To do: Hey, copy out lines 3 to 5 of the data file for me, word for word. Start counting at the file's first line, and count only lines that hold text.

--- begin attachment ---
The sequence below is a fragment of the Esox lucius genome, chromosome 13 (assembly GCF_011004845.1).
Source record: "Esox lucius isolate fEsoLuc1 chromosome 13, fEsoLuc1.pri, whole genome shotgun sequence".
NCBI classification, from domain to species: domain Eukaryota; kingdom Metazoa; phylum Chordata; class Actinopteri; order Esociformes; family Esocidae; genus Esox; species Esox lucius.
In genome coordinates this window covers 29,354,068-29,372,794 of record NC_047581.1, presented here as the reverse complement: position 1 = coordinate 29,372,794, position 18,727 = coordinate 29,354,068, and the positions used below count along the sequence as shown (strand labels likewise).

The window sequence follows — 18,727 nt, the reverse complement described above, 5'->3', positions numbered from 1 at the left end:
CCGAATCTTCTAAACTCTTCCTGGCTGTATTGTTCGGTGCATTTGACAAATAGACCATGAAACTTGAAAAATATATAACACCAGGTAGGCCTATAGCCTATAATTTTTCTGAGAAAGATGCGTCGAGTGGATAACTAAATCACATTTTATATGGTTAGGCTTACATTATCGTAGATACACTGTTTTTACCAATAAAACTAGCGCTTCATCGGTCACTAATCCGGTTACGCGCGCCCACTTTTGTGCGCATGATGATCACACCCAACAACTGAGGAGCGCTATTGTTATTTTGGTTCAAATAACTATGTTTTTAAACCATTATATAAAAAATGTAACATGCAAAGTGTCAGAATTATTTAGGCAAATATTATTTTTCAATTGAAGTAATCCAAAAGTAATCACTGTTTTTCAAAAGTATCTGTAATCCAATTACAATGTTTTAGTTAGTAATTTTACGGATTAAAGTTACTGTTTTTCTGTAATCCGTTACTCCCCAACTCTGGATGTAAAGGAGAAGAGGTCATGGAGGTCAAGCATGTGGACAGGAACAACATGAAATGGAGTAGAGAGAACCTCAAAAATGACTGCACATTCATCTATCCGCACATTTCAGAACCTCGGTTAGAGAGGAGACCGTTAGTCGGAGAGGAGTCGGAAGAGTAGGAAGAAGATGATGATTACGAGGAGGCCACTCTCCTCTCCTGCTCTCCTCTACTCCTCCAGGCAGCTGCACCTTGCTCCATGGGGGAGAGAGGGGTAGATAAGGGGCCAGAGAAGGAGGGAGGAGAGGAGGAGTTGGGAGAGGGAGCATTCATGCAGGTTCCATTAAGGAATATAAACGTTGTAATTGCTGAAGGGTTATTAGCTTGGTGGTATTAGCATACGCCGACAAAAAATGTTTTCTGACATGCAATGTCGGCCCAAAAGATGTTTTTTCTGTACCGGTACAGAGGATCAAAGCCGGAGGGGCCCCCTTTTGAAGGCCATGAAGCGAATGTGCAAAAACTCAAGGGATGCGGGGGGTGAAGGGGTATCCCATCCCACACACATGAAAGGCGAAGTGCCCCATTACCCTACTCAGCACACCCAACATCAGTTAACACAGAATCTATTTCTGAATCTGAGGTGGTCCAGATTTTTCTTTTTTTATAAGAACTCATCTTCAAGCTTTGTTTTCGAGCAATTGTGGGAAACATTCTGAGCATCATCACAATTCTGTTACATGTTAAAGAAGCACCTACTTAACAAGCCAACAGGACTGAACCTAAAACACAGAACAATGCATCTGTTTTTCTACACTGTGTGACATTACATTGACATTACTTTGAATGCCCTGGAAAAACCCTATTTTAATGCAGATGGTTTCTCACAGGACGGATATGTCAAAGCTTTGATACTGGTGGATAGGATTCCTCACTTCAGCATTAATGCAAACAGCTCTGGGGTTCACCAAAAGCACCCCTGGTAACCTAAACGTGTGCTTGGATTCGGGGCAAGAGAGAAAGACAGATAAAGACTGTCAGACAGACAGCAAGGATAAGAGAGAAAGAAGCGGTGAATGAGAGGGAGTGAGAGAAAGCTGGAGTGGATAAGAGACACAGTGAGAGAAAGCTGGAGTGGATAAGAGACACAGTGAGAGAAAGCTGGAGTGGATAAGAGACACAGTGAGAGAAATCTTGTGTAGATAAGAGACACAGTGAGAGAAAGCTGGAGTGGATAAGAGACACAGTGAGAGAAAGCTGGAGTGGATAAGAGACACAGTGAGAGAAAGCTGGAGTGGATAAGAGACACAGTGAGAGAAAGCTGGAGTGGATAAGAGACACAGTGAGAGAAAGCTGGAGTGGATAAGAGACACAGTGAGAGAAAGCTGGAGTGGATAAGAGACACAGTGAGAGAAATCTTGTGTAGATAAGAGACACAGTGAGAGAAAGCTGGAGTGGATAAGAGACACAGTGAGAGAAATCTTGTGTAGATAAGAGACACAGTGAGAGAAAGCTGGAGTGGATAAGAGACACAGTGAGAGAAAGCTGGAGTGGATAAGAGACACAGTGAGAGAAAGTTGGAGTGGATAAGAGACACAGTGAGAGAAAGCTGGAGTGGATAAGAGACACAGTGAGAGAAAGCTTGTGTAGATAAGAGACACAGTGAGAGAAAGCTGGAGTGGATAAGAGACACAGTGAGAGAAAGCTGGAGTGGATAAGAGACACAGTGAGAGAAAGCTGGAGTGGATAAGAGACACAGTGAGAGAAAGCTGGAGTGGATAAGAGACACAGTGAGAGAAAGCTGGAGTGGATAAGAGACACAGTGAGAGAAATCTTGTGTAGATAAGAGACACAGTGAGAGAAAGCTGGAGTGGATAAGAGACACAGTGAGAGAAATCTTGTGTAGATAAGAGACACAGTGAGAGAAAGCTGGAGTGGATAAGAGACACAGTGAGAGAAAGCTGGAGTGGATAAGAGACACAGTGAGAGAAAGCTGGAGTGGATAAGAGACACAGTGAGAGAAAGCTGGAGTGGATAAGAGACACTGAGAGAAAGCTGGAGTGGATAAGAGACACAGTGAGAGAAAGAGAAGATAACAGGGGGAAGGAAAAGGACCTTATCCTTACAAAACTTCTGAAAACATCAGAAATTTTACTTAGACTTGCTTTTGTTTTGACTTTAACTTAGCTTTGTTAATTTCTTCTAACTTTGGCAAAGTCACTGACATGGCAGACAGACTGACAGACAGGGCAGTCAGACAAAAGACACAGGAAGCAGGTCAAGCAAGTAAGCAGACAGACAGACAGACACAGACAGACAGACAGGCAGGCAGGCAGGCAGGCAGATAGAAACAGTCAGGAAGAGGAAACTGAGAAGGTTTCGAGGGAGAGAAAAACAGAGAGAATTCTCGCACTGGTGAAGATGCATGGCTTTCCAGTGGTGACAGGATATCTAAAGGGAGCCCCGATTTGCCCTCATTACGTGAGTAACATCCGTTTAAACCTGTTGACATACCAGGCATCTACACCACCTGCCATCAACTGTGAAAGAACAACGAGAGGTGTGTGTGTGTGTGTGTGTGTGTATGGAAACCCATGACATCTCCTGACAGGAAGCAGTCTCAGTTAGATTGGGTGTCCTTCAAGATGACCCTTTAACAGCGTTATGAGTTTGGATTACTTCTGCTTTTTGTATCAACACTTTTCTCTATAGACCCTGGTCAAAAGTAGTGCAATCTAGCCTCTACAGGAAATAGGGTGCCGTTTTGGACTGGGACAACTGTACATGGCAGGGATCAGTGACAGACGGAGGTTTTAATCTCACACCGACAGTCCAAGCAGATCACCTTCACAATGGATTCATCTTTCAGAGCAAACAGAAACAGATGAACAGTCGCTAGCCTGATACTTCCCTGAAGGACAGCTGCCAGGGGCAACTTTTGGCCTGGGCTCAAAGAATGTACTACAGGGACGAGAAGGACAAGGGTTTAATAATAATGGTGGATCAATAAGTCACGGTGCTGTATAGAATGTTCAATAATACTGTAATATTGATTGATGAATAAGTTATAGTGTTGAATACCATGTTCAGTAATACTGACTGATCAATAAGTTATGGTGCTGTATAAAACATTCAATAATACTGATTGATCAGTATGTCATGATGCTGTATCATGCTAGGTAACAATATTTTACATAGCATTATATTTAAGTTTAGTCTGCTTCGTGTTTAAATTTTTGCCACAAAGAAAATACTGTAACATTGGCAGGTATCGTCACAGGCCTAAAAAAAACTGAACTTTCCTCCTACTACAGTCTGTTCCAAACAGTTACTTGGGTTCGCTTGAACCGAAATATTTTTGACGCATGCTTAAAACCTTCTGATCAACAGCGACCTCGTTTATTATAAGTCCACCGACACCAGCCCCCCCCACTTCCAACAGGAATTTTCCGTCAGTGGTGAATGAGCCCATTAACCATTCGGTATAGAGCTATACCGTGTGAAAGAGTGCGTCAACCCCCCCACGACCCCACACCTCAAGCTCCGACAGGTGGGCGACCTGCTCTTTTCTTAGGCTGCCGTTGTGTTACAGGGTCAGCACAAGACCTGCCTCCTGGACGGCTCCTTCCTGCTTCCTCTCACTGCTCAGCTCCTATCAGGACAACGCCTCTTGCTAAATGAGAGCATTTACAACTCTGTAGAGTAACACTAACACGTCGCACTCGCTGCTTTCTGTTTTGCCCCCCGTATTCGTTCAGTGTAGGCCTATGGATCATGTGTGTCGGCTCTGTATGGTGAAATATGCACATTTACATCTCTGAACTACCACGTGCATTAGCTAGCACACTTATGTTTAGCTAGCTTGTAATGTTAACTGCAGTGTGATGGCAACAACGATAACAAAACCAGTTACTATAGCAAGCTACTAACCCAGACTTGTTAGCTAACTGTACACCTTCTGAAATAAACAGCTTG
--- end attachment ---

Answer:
NCBI classification, from domain to species: domain Eukaryota; kingdom Metazoa; phylum Chordata; class Actinopteri; order Esociformes; family Esocidae; genus Esox; species Esox lucius.
In genome coordinates this window covers 29,354,068-29,372,794 of record NC_047581.1, presented here as the reverse complement: position 1 = coordinate 29,372,794, position 18,727 = coordinate 29,354,068, and the positions used below count along the sequence as shown (strand labels likewise).

The window sequence follows — 18,727 nt, the reverse complement described above, 5'->3', positions numbered from 1 at the left end: